Reflecting on the soda pop impost

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Some people won't swallow

The new tax on soda.

Their lives would be sweeter

They think with its coda.

 

Filed under: Food and Drink, health

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  • I thought the rhyme was "cola."

    The tax is a hypocritical mess, especially since diet pop is taxed.And it is now in everyone's face, because since it is so arbitrary, stores in Cook County have to put a sign under each item that is taxed. For instance, apple juice isn't, but reconstituted apple juice is.

    But this is the greatest economic development plan for Lake County ever. On my way to dinner at somewhere at 185 N, I stopped at the Jewel at 79 N. and took advantage of the $2.47 a 12 pack, must buy 4, limit 8, of diet pop.* The talk in the aisle was "there's no tax here." Sign printers are also cleaning up. Besides the signs in Cook County I mentioned, the "No Cook County Cigarette Taxes" ones have been changed to "No Cook County Taxes," and even the restaurant where I ate has a "No Cook County Soda Tax."

    I may have goofed on my last political prediction, but I don't see how Bloomberg can save Preckwinkle with an 85% unfavorable rating. That's even worse than Boy's boy.
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    *For some reason, Mariano's in Buffalo Grove did not honor the Mariano's Glenview ad.

  • Sumptuary taxes have been around for hundreds of years. They serve a double purpose; they raise revenue while discouraging unhealthy or immoral behavior. The most common ones today are alcohol and tobacco taxes, but they have included such things and luxury goods and playing cards.

    Taxes on soft drinks and other sweetened beverages seem to me to be a reasonable sumptuary tax. It raises revenue and discourages unhealthy conduct. Such taxes are most apposed by those who are engaged in the taxed industry and the consumers of the taxed goods. Some addicts will go to other jurisdictions to purchase the taxed goods, but a child trying to decide whether to buy a coke will not go to Lake county. No tax will eliminate unhealthy behavior, but this one may discourage it.

  • In reply to jnorto:

    Then why:
    1. Are they taxing diet beverages? What's so unhealthy about them?
    2. If we are to believe the doctors who say they see all the obese 5-year ikds, their parents, ahunts, or whatever are buying for them, and since the docs work for the county, I bet those parents are exempt from paying the tax because they are on SNAP.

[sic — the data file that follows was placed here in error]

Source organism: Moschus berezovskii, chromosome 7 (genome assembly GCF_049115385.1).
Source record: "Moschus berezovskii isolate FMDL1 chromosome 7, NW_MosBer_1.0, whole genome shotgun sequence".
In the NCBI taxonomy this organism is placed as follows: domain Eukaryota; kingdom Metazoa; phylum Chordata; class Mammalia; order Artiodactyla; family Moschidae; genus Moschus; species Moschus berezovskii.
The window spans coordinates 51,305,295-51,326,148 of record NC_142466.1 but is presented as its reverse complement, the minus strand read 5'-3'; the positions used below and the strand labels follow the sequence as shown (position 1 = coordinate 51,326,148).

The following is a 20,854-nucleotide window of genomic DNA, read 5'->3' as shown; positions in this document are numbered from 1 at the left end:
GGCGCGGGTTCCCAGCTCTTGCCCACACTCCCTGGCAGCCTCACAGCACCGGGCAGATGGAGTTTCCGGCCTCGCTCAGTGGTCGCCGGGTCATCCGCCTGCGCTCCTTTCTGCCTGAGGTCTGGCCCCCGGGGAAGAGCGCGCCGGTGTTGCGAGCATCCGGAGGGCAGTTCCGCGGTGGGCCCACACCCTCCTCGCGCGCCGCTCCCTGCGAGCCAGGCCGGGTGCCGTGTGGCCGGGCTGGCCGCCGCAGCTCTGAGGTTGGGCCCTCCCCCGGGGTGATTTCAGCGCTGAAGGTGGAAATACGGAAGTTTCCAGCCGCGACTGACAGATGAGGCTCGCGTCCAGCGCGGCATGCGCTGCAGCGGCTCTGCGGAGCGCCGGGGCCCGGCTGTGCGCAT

In short, it is blatant hypocrisy, and Philly shows that Preckwinkle won't collect the taxes she thinks. Remember she also engaged in the deception of campaigning on repealing the Stroger sales tax and then reimposed it. No matter what term you want to put on the tax (why didn't she raise the cigarette tax to $4/pack?) maybe, for once, Democracy will work in Cook County. As I said,I'm voting for her opponent and I'm taking my business elsewhere (actually somewhere that is much closer than the alternatives in Cook County. It was bad enough that most eating places charged a 12% sales tax, taking the chance that the soda tax will be charged on something like hot chocolate, which it has, is too much)..

  • In reply to jack:

    As to your point 1, there are a number of articles on this. One recent one from Forbes is:
    https://www.forbes.com/sites/daviddisalvo/2017/04/27/why-is-diet-soda-so-bad-for-your-brain/#60b5ab5fadb9

    Point 2, more than poor kids drink this stuff and more than Cook County Hospital employees conduct these studies. Beyond this we get the picture: you will not be voting for Preckwinkle.

  • In reply to jnorto:

    Forbes: Interesting that none of the doctors on the public payroll are advertising that old folks who drink too much diet pop are having strokes. Certainly Bloomberg could have found some doctor at NorthShore Medical Group to say so, but he didn't. I bet caffeinated coffee is worse. And the Forbes article says "Why might diet sodas contribute to these risks? So far nobody knows for sure," So, it sounds like the usual 12:20 Medical Watch on WGN that anything you eat is both good and bad for you, according to some study or the other.

    Point 2: My point was that someone's parent is paying for it. For instance, there is a $2.75 20 ounce machine at the park district,but I've never seen a child put a coin into it, at least not before asking a parent for it. Maybe not coincidentally, the vendor raised the price of the snacks by 25% to 35%. Let the vendor play that economic gamble, but again, kids ask their parents for the money. Bloomberg's money would be better spent educating those parents. He should also educate the parents to lay off the bacon and the Big Macs, too, both themselves and their kids.Maybe he can organize a car pool to the Whole Foods in Englewood. That at least would be constructive.

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